Cortical Visual Impairment (CVI)
What is CVI?
Cortical visual impairment is caused by nerves that are hurt in the brain, not in the eye. Sometimes it is called neurological visual impairment. "Neurological" means that it is a problem in the nerves or in the brain. Doctors and teachers are learning more about this kind of visual impairment all the time.
People who have CVI often have other disabilities as well. They may have cerebral palsy. That means that their brains have trouble making their body parts move or stop moving when the person wants them to.
Sometimes people who have CVI have a hard time learning the way most people learn. They may need extra clever ways to learn to read or to do math. Or they may learn best by listening instead of reading.
What causes cortical visual impairment?
Cortical visual impairment is caused by nerves in the brain being hurt. This sometimes happens when a baby is being born. Sometimes the baby does not get air as soon as he or she is ready to breath. The brain needs the air to stay alive.
A car crash or a bad fall can also hurt the nerves in the brain. This is called traumatic brain injury. Vision after traumatic brain injury may be a lot like CVI.
What kind of vision do people have who have CVI?
People who have CVI have vision that does not stay the same. The vision may get better as the baby gets older and the hurt to the nerves heals. After a car crash or a bad fall, the nerves may heal as well.
The vision may change all day long. People who have CVI may see something in the morning that they cannot see later in the day. Sometimes people think they are playing games when they cannot see things. They may say, "You saw that before, why don't you see it now?"
Some people who have CVI love to look at lights. Other people who have CVI hate to look at lights. Sometimes it is hard for people who have CVI to see when there is too much light. This is called "glare."
People who have CVI have a hard time looking at more than one thing at the same time. They like to bring things close to their eyes so that they can just see one thing up close. When a plain background is behind the thing they want to look at, it helps them see that thing. It also helps to have things spread out instead of bunched up. When things are bunched up, it is hard for people who have CVI to tell where one thing ends and another begins. Sometimes they just see the outside shape of the whole bunch of things. They do not see the inside shapes.
It can be hard to read for people who have CVI. The letters may look like they are bunched up or crowded. People who have CVI may see only the first letter and the last letter in a word.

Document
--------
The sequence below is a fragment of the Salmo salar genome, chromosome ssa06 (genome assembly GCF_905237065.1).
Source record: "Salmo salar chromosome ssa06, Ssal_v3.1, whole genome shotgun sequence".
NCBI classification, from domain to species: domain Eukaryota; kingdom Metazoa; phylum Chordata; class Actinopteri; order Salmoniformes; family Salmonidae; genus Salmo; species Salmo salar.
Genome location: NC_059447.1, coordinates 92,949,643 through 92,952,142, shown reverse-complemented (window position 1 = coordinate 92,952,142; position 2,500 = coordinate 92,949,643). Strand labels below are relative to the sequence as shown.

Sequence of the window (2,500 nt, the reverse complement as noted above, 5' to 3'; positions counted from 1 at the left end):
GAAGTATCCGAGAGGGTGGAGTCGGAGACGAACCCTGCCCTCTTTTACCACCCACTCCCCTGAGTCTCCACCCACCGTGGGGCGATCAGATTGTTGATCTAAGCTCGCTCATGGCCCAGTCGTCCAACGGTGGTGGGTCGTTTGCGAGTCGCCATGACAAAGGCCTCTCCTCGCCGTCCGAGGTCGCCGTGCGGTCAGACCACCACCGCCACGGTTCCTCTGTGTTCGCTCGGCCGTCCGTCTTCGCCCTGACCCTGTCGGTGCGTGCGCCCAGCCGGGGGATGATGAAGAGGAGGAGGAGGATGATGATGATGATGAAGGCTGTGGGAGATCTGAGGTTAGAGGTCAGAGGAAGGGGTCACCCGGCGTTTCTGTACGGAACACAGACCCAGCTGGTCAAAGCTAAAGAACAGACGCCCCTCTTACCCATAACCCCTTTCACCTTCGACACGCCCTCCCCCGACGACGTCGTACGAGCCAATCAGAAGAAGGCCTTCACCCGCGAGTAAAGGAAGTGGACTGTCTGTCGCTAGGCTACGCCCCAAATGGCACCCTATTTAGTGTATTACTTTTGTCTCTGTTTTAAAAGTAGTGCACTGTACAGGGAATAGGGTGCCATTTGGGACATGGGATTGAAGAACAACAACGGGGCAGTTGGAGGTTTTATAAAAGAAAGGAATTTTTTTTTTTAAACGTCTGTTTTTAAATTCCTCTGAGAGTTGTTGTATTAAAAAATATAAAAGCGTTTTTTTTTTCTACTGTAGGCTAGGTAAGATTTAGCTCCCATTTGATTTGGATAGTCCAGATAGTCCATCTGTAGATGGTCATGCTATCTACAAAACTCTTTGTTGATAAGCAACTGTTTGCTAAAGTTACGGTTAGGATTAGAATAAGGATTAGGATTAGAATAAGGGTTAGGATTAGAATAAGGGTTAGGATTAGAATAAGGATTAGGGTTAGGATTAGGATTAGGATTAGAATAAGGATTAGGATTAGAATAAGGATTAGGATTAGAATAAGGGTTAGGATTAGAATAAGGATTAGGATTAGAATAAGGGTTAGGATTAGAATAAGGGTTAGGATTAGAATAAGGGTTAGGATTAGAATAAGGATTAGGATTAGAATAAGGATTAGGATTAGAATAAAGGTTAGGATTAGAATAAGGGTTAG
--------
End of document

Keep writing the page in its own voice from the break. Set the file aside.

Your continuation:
Some people who have CVI see better when they are moving, and they see things that are moving better. It is hard for them to read or see pictures when they are sitting still.
People who have CVI need more time to think about what they are doing than people who don't have CVI. When people who have CVI look at something, they sometimes need to stop looking and think. Then they can move their hands to the thing they saw.
Sometimes it is hard for people who have CVI to use their eyes when they are sitting up. It makes them tired to sit up. They need to rest their heads to use their eyes. Sometimes they like to read or look at pictures when they are lying down. They like to have a good chair to lean on when they read.
People who have CVI may feel tired after using their eyes. They may need to take a break from using their eyes.
Sometimes people who have CVI need to look at things from the side of their eyes. Other people may think they are not looking at the right thing.
Some people who have CVI like to look at colors. They see color best.
Many people who have CVI can see things best if the background is very different from the thing they are looking at. If the background is dark and the letters are white or yellow, they can see them. If the background is light gray and the picture is dark gray, it will be hard to see.
What will help you if you have CVI?
- If you have CVI, you may have to tell other people what helps you see. The teacher may not know what will help. Read about the kind of vision people who have CVI may have. Then think about the kind of vision you have. You can make a list of the things that help you see. Let your teacher know what helps you see best.
- If too much light bothers you, wear a hat and sunglasses when you are outside. Make sure the light is behind you or next to you inside.
- Take your time, and tell other people that you need time to look and to think.
- Let people know that you look at things from the side of your eyes if you do that.
- Ask for words to be printed with a lot of space. Make space between the letters. Make space between the lines of words.
- Ask for plain backgrounds. Ask for a contrast between the background and the picture or word.
- If you need to rest, tell people that you need to rest.
- If you see better when you are lying down or resting your head, let people know.
- If there is a color that you like, ask for things in that color. You can have the color you like on your table and chair at school. You can have the color on your backpack. Think of places where you want to have the color you like. It will make it easier to fine your things.
- Ask to hold things that you want to look at. You can hold them close to your eyes. It is OK to be close to the TV or to a computer.
- If you see things better when they move, tell that to your teachers. There are ways to make words move on the computer that will help you see.